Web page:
There are six instructors plus Beulle on the staff and 250 students enrolled in classes., which includes students enrolled in more than one class.  Morning and afternoon shows have different dancers showcasing their work.

Schoolcraft Ponders New School Safety Training Program

By Travis Smola

The Schoolcraft school board viewed a presentation from Portage police detective Bryan Taffee about a school safety program being considered for Schoolcraft schools next fall.

The program, called ALICE, is a training program designed to prepare students and staff in the event of an active shooter in the building. It has been taught at about 4,200 U.S. public schools. “Most of our students here shouldn’t have to worry about these things, Taffee said. His wife is a teacher and he said he never imagined a day he’d have to worry about the safety of her or their kids at schools. “Those days are gone.”

Board Vice President Ryan Ledlow had suggested bringing the program to Schoolcraft after he went through the training at Portage schools. “Having gone through it, it’s a really good program,” Ledlow said. “The training was phenomenal for the staff.”

ALICE is an acronym for alert, lockdown, inform, counter and evacuate, the steps that can be taken in the event of an armed intruder into the school, though not necessarily in that order.

“Hopefully you never have to get close to using them,” Taffee said. But the actions have been shown by research to make such situations more survivable. Evacuation is the preferred option and it’s fairly simple. The children are taught to run as fast and as far away as they can.

Options like lockdown teach students and staff to lock and barricade doors to prevent the intruder from entering. Counter is a last resort. Taffee stressed that this portion does not teach fighting. Instead, it teaches distraction techniques that can interrupt and disrupt a shooter.

He said the simple act of throwing something across a shooter’s view could distract them long enough to give time for people to escape.

Training is taken to an even more intense level for staff members. In a drill, a police officer begins the scenario by shooting blanks outside the building. Inside the building, a participant uses an airsoft gun to fire slow-moving pellets.

It sounds extreme. but Taffee said it helps empower people and helps them understand how they will react under the stress. He also said teachers can opt out of this scenario, noting that If they’re frightened, they won’t learn anything.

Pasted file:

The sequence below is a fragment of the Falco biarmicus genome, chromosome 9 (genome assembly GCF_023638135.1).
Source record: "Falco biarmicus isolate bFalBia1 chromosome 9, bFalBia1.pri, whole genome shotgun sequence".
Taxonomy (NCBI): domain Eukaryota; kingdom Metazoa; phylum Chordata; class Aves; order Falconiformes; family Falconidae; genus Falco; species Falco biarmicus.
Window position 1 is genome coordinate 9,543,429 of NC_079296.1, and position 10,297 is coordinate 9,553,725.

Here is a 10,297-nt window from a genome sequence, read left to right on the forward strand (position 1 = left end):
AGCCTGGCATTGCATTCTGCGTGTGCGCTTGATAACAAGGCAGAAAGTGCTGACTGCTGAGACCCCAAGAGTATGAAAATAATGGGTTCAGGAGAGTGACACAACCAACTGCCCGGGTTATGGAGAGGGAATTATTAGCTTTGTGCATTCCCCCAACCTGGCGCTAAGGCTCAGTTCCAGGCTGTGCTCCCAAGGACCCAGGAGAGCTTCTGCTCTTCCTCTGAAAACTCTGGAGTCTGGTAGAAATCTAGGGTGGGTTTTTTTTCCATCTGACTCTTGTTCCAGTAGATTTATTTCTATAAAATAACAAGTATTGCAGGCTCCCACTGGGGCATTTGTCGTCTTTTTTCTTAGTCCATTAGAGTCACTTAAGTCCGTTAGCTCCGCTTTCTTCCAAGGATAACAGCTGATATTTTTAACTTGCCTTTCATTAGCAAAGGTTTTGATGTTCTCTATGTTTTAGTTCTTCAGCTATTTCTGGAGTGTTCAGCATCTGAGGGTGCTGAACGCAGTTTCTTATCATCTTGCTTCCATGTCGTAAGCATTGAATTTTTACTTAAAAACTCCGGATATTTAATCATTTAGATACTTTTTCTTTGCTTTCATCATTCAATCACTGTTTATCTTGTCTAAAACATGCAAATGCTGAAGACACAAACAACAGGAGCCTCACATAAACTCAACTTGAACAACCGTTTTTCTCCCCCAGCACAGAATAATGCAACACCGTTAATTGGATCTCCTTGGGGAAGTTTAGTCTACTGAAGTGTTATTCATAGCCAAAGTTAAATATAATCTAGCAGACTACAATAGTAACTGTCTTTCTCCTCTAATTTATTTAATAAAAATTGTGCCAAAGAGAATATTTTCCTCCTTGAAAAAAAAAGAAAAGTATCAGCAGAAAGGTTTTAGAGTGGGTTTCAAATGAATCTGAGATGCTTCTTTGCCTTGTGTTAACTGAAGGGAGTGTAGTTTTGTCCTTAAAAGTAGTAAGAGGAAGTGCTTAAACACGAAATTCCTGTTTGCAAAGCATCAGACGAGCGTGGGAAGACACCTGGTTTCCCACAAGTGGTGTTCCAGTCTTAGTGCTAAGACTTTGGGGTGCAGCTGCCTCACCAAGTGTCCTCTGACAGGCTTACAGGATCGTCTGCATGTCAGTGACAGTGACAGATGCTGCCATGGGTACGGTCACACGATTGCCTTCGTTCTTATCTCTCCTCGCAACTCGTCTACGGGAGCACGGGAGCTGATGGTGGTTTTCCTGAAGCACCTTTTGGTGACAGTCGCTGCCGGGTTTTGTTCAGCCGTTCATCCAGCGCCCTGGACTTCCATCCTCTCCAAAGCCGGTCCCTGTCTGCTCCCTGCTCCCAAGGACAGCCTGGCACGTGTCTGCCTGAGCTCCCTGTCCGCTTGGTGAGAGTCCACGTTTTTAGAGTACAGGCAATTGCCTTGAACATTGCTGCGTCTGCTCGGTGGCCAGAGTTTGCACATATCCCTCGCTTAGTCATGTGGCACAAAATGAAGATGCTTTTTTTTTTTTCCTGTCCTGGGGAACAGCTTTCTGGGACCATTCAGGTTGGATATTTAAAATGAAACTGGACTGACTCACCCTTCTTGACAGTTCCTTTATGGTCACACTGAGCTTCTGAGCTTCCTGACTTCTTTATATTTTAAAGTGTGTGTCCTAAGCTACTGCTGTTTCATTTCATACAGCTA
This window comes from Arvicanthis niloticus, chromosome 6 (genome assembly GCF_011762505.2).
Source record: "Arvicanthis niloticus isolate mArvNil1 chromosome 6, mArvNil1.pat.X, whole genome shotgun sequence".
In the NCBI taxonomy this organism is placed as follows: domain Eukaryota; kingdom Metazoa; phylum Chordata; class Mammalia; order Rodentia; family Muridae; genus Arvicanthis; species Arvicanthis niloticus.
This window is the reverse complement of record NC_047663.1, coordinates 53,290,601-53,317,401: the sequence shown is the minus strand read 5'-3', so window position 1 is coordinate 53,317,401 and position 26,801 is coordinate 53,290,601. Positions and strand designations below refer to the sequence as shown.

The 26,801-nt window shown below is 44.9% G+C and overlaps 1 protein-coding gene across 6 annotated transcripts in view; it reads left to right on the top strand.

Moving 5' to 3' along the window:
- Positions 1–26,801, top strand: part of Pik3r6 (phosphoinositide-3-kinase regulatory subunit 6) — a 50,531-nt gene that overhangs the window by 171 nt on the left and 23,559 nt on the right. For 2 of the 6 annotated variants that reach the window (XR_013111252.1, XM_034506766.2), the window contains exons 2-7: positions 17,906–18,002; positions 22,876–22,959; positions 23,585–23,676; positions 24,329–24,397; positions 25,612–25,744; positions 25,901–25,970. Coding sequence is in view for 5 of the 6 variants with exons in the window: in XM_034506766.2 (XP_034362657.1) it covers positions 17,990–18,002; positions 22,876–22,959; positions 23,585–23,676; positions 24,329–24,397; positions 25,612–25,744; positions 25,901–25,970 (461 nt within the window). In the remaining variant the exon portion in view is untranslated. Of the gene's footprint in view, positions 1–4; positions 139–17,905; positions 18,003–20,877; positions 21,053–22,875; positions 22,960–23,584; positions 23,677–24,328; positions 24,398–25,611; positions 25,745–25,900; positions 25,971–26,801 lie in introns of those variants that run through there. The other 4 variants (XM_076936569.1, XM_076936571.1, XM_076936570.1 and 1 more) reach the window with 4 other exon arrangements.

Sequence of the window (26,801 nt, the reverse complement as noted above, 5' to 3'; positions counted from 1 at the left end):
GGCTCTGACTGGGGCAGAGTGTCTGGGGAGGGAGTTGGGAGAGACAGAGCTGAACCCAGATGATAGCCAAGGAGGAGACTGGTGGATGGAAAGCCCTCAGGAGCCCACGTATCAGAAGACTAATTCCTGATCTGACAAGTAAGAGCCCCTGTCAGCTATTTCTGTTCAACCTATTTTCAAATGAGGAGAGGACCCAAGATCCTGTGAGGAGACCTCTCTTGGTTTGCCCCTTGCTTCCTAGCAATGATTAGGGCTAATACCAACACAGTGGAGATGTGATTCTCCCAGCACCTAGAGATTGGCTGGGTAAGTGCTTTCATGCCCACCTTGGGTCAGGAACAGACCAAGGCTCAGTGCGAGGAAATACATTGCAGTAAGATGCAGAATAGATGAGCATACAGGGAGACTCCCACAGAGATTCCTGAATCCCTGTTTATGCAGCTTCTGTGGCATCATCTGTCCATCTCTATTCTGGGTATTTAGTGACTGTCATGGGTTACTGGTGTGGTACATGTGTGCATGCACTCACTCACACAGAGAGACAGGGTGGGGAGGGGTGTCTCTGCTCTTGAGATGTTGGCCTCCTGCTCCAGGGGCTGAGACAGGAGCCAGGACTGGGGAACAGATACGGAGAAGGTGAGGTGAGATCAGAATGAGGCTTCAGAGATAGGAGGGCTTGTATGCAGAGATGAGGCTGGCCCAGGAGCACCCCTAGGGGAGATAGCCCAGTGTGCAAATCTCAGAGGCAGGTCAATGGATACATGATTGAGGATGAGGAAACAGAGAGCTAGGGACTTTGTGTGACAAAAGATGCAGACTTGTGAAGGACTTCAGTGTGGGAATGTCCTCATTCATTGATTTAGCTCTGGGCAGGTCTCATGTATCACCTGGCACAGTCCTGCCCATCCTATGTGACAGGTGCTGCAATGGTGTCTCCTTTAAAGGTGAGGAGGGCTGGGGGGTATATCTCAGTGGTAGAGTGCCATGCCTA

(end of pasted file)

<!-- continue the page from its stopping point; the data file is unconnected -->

He compared it to any kind of emergency preparedness. “It’s like practicing at home for a fire,” Taffee said. “The more you do it, the easier it gets, the more efficient it gets.”

Ledlow said the training got him thinking about things he hadn’t considered before, such as what to do after barricading a door. “It brings a larger sense of comfort to know there are some options and you’re increasing survival,” he said.

The program isn’t the only thing that can be done to make things safer. Taffee said simple policy changes like locking classroom doors can immediately make the schools safer.

Superintendent Rusty Stitt said an informational meeting will be scheduled in the future so parents can ask questions. “We believe this is the right approach as we move forward,” he said.

Common Bond Party with Champ the Golden Retriever

common bond group
Students and mentors as part of Common Bond gather around “Champ” the Golden Retriever who is in front. He is with Amy Seager his owner, in purple.

By Sue Moore

“He’s loving me because he just kissed me,” exclaimed Hudson Willoughby, a three year old attending the Common Bond gathering in Amy Green’s classroom in Schoolcraft schools.

Willoughby was the recipient of Champ’s love. Champ is a golden retriever puppy who was invited by Green to come to her monthly party for Common Bond students. Members play group games, enjoy music and refreshments each month during the school year. Common Bond is an extra-curricular club that matches student mentors with students with challenges attending Schoolcraft High and Middle Schools. Students were able to spend lots of time with Champ petting him, practicing tricks with him, and walking him on his leash. Smiles were had by all, according to Green.

Champ’s owner is Amy Seager, wife of Ric Seager, Schoolcraft high school principal. The Common Bond party was built around Champ with the goal for all the students and their mentors to blend together. The parties help the students interact so they can’t tell that anyone’s ability stands out against another. Seager, who has had plenty of challenges due to illness, was a reading specialist at Kalamazoo Central High School and an Instructional Literacy Coach at Sturgis Public Schools before she retired.

Ric and Amy have had several golden retrievers in the family going back 15 years. When Amy was diagnosed with third stage ovarian cancer, they figured it was time to add to the family’s menagerie, which includes two-year old Drake, also a golden retriever. Champ is in training to be a therapy dog and it’s clear he already has this task readily in hand, showing his patience and love for children at the Common Bond party. When he is fully trained, Seager plans to take him to the West Michigan Cancer Center and other schools where the six-month old puppy can strut his stuff.

“Dogs can bring a sense of calm,” Seager explained. “The kids were very gentle with Champ, so it’s easy for him to return their love.” About 75 students in middle and high school in Schoolcraft are members of Common Bond. Many serve as mentors for the 10 kids in Green’s classroom, which centers around those in the school with special needs.